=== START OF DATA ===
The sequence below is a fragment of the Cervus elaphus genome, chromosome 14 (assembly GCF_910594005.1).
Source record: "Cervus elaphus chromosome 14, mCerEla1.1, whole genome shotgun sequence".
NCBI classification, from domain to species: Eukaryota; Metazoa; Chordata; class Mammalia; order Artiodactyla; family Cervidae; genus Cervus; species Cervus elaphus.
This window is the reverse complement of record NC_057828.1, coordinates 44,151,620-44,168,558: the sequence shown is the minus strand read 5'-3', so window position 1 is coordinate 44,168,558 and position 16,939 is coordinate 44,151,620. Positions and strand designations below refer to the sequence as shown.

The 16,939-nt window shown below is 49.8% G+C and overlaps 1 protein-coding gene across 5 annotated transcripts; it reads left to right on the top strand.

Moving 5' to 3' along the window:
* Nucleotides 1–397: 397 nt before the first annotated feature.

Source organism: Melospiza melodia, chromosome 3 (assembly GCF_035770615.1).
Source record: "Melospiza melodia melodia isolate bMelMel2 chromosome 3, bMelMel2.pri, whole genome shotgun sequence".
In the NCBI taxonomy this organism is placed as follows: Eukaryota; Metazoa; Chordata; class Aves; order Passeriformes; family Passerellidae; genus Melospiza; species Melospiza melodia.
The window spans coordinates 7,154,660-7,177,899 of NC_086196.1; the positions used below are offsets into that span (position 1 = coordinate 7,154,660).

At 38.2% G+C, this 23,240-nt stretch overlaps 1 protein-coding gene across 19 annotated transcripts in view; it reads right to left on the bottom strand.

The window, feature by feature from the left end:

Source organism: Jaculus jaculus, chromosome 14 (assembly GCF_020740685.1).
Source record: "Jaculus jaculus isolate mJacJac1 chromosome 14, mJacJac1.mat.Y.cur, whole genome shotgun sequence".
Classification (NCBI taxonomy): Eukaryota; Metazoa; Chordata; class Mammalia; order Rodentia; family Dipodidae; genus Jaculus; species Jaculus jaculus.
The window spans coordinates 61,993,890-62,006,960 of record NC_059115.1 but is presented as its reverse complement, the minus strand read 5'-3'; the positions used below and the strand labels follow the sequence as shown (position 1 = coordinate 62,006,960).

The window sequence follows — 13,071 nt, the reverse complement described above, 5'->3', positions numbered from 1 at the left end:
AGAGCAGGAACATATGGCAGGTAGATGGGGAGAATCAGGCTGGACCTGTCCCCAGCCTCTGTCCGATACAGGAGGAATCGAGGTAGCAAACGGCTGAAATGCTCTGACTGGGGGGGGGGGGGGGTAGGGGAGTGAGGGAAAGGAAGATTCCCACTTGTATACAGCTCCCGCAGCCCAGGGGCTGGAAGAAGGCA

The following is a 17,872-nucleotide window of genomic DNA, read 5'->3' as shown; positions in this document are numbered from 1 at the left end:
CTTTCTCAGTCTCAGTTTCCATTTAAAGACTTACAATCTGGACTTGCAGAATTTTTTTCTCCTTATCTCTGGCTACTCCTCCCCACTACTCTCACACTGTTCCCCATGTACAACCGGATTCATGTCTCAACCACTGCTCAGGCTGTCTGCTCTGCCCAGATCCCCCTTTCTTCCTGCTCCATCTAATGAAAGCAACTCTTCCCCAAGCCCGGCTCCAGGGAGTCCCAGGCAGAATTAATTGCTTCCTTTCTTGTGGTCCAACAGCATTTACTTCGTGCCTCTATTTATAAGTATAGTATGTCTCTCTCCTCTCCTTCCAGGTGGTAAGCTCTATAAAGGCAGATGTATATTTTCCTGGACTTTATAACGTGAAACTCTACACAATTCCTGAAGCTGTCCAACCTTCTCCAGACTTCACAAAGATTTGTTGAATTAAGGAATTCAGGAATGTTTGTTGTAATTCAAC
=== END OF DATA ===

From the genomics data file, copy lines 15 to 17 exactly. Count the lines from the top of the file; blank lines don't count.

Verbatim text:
Source record: "Jaculus jaculus isolate mJacJac1 chromosome 14, mJacJac1.mat.Y.cur, whole genome shotgun sequence".
Classification (NCBI taxonomy): Eukaryota; Metazoa; Chordata; class Mammalia; order Rodentia; family Dipodidae; genus Jaculus; species Jaculus jaculus.
The window spans coordinates 61,993,890-62,006,960 of record NC_059115.1 but is presented as its reverse complement, the minus strand read 5'-3'; the positions used below and the strand labels follow the sequence as shown (position 1 = coordinate 62,006,960).